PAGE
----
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Summa Theologica
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Whether pain and sorrow are assuaged by sleep and baths?

Objection 1: It would seem that sleep and baths do not assuage sorrow. For sorrow is in the soul: whereas sleep and baths regard the body. Therefore they do not conduce to the assuaging of sorrow.

Objection 2: Further, the same effect does not seem to ensue from contrary causes. But these, being bodily things, are incompatible with the contemplation of truth which is a cause of the assuaging of sorrow, as stated above (A[4]). Therefore sorrow is not mitigated by the like.

Objection 3: Further, sorrow and pain, in so far as they affect the body, denote a certain transmutation of the heart. But such remedies as these seem to pertain to the outward senses and limbs, rather than to the interior disposition of the heart. Therefore they do not assuage sorrow.

On the contrary, Augustine says (Confess. ix, 12): "I had heard that the bath had its name [*Balneum, from the Greek {balaneion}] . . . from the fact of its driving sadness from the mind." And further on, he says: "I slept, and woke up again, and found my grief not a little assuaged": and quotes the words from the hymn of Ambrose [*Cf. Sarum Breviary: First Sunday after the octave of the Epiphany, Hymn for first Vespers], in which it is said that "Sleep restores the tired limbs to labor, refreshes the weary mind, and banishes sorrow."

I answer that, As stated above (Q[37], A[4]), sorrow, by reason of its specific nature, is repugnant to the vital movement of the body; and consequently whatever restores the bodily nature to its due state of vital movement, is opposed to sorrow and assuages it. Moreover such remedies, from the very fact that they bring nature back to its normal state, are causes of pleasure; for this is precisely in what pleasure consists, as stated above (Q[31], A[1]). Therefore, since every pleasure assuages sorrow, sorrow is assuaged by such like bodily remedies.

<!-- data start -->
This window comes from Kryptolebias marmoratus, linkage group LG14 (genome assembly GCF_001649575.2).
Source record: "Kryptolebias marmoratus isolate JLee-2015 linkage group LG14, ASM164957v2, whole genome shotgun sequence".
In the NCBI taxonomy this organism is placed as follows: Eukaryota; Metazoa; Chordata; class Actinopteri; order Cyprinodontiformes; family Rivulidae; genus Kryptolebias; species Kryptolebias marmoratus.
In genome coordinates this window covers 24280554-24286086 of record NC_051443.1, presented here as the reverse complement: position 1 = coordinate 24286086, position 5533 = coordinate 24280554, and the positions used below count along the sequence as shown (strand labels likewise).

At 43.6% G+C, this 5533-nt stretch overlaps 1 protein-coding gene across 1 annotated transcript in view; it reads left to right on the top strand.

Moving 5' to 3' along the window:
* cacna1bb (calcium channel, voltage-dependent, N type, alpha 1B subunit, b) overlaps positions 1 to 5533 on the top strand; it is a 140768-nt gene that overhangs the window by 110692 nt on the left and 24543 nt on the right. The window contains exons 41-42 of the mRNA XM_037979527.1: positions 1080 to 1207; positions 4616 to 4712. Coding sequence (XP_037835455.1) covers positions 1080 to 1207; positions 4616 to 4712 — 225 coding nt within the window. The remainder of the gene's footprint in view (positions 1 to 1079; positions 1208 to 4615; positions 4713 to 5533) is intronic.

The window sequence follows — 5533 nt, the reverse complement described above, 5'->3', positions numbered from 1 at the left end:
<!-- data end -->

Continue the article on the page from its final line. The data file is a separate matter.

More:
Reply to Objection 1: The normal disposition of the body, so far as it is felt, is itself a cause of pleasure, and consequently assuages sorrow.

Reply to Objection 2: As stated above (Q[31], A[8]), one pleasure hinders another; and yet every pleasure assuages sorrow. Consequently it is not unreasonable that sorrow should be assuaged by causes which hinder one another.

Reply to Objection 3: Every good disposition of the body reacts somewhat on the heart, which is the beginning and end of bodily movements, as stated in De Causa Mot. Animal. xi.

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